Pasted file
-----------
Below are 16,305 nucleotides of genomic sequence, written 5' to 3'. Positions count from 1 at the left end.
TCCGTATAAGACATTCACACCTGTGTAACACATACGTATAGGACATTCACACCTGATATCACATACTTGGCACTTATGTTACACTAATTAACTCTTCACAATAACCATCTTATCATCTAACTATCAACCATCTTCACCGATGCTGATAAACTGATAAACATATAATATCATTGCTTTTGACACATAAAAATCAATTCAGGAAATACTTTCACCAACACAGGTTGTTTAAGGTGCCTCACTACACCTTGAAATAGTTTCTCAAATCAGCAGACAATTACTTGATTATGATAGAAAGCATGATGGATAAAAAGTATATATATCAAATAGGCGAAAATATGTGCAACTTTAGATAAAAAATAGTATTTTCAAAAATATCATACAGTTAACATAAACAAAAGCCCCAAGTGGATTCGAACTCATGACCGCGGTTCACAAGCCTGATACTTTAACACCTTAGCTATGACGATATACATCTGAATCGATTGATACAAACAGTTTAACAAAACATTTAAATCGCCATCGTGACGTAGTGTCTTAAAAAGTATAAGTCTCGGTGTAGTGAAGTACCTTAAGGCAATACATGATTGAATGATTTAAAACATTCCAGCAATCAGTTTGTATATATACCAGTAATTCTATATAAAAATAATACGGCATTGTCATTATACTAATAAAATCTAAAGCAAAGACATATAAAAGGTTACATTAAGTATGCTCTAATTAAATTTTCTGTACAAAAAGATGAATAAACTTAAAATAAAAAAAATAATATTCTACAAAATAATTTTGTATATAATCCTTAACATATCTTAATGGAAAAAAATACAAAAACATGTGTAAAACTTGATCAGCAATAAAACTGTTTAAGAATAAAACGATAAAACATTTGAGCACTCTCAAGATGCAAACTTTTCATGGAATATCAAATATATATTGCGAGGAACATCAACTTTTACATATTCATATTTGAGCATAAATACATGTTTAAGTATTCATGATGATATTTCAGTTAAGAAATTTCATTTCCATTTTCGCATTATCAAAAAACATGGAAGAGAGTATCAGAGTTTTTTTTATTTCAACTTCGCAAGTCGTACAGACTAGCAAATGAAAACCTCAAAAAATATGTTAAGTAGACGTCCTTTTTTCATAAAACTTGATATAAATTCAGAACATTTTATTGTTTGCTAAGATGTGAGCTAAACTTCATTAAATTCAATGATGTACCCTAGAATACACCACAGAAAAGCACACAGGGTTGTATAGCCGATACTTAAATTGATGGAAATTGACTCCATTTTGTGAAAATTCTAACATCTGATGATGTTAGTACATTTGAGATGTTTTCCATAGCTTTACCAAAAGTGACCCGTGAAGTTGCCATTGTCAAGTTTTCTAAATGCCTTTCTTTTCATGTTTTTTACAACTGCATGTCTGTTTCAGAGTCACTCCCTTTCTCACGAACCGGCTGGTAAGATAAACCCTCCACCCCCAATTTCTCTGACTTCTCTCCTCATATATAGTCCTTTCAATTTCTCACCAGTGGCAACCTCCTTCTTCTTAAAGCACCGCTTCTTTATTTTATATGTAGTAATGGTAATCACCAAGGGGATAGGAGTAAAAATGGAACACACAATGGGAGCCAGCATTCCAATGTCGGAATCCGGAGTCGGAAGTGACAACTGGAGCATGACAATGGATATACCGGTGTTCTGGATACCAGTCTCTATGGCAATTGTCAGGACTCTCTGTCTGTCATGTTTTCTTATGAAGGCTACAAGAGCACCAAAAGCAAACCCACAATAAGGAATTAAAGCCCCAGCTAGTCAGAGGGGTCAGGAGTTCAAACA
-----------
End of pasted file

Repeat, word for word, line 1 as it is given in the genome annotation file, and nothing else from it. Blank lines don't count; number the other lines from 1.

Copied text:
Below are 16,305 nucleotides of genomic sequence, written 5' to 3'. Positions count from 1 at the left end.